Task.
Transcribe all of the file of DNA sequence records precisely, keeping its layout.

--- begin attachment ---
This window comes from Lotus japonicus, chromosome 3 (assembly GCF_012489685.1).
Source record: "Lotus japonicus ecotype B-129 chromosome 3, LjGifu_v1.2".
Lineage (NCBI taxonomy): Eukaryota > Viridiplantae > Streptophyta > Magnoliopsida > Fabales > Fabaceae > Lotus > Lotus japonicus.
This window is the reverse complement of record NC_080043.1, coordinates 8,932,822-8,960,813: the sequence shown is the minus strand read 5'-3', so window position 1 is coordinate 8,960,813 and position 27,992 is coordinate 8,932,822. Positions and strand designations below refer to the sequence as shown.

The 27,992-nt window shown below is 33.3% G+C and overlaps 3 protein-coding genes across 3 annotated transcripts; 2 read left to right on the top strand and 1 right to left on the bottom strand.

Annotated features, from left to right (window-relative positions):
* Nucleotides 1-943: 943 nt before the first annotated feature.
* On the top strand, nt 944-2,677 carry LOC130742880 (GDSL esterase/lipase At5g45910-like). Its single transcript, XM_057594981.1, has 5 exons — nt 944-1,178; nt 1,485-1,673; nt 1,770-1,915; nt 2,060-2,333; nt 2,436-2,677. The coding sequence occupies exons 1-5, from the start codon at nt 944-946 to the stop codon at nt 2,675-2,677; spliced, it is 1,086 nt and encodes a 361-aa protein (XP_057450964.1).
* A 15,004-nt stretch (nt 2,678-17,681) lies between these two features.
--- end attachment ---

This window comes from Lotus japonicus, chromosome 3 (assembly GCF_012489685.1).
Source record: "Lotus japonicus ecotype B-129 chromosome 3, LjGifu_v1.2".
Lineage (NCBI taxonomy): Eukaryota > Viridiplantae > Streptophyta > Magnoliopsida > Fabales > Fabaceae > Lotus > Lotus japonicus.
This window is the reverse complement of record NC_080043.1, coordinates 8,932,822-8,960,813: the sequence shown is the minus strand read 5'-3', so window position 1 is coordinate 8,960,813 and position 27,992 is coordinate 8,932,822. Positions and strand designations below refer to the sequence as shown.

The 27,992-nt window shown below is 33.3% G+C and overlaps 3 protein-coding genes across 3 annotated transcripts; 2 read left to right on the top strand and 1 right to left on the bottom strand.

Annotated features, from left to right (window-relative positions):
* Nucleotides 1-943: 943 nt before the first annotated feature.
* On the top strand, nt 944-2,677 carry LOC130742880 (GDSL esterase/lipase At5g45910-like). Its single transcript, XM_057594981.1, has 5 exons — nt 944-1,178; nt 1,485-1,673; nt 1,770-1,915; nt 2,060-2,333; nt 2,436-2,677. The coding sequence occupies exons 1-5, from the start codon at nt 944-946 to the stop codon at nt 2,675-2,677; spliced, it is 1,086 nt and encodes a 361-aa protein (XP_057450964.1).
* A 15,004-nt stretch (nt 2,678-17,681) lies between these two features.